Member Trip report
Climbing Diamond Peak
Trip Report/Photos from Mountainrabbit
Last Sunday, a new peak joined Idaho's roll-call of killer mountains: Diamond Peak, the king of the Lemhi Range. I read the news stories about the accident, and the man's obituary. He was educated in science, like me. He was a passionate adventurer, like me. He had fallen several hundred feet off the east ridge route. His friends summoned a search and rescue helicopter crew, which pronounced him dead at the scene. I hope he didn't suffer.
As it happened, I had plans to climb Diamond, as the next entry in my quest to climb all of Idaho's 12,000 foot peaks. The news didn't discourage me; that Diamond Peak had claimed its first life made me more eager to climb it. I left home Friday afternoon at 3PM. It was a bloody rotten long drive, concluding, at least, with a fun ride up some very steep four-wheel drive roads to the trailhead. I spent the night sleeping beside my truck, occasionally hearing the bugling of bull elk.
I set out for the summit at 4AM. There was a trail for the two steep miles to the summit ridge. By the light of my headlamp, I studied the bootprints in the dirt, wondering which ones belonged to a dead man. It was all very eerie.
The sun hadn't risen by the time I reached the summit ridge, but there was a bright gibbous moon, so I went on the attack without waiting for daylight. I stuck to the ridgecrest and ignored the trails that snaked down couloirs to avoid rock towers; inexperienced climbers shy away from the exposed crests without realizing that these are usually the safest routes. I have heard, at any rate, that some of the couloirs on Diamond lead the unwary into treacherous terrain.
I reached the summit, at 12,202 feet, by 8AM. There was a fierce and frigid wind, and much of the view was obscured by forest fire smoke. I sat down to sign the summit register, and felt a chill as I read the last entry – a self-written epitaph. He was proud to be climbing at age 57. I examined his signature, as if I could divine something of his soul from the blue ballpoint curves. Never would he have imagined that within an hour of writing his entry, he would be dead.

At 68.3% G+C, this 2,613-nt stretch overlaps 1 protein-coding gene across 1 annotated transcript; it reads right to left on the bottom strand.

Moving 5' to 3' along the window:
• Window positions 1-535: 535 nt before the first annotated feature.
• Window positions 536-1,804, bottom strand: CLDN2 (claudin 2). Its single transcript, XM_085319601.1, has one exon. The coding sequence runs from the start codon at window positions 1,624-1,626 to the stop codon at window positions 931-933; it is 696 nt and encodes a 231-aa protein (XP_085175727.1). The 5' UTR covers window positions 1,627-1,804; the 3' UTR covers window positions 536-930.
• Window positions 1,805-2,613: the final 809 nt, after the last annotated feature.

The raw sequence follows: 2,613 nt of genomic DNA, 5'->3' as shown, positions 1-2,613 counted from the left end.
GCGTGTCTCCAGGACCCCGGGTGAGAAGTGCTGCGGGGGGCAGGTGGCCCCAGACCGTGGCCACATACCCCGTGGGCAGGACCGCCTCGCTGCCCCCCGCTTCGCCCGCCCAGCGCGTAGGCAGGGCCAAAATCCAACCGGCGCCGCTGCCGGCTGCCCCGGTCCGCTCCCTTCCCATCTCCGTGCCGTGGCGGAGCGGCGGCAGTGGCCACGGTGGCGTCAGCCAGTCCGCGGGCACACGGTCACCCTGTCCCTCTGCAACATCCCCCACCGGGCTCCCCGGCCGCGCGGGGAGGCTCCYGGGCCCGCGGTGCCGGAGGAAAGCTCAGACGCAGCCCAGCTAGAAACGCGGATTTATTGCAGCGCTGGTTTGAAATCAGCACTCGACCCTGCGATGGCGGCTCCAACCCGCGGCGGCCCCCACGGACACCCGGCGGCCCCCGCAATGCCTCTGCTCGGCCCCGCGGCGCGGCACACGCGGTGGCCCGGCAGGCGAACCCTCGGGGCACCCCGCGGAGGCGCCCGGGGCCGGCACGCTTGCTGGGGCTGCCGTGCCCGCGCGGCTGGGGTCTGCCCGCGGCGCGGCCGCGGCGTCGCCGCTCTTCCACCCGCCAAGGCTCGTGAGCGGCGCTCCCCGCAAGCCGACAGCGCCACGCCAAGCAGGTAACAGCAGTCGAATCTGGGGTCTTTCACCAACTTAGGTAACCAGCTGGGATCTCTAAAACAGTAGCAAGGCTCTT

As I descended, I peered here and there over both sides of the ridge, trying to guess where he made his fatal mistake. I saw many places where a fall would be dire, but not the several hundred foot drop that the newspapers described. What the hell was he doing? He must have strayed off the ridge, wandered down a couloir, lost his footing, and slid off a cliff. I wish I could ask the authorities about the details, but that would be ghoulish of me.
I regretted not bringing an offering – a bottle of beer, a shot of whiskey, or something. But I didn't know the guy, so I had no way of knowing what would have been appropriate. I found myself wiping tears from my eyes, but maybe it was just the stinging wind. It would be silly to be crying about a dead man that I never knew, wouldn't it?
But I do know him. I know that he loved mountains. That is enough.
Rest in peace, friend. May the rock always offer a sturdy handhold, and may your vistas always be vast and lonesome.
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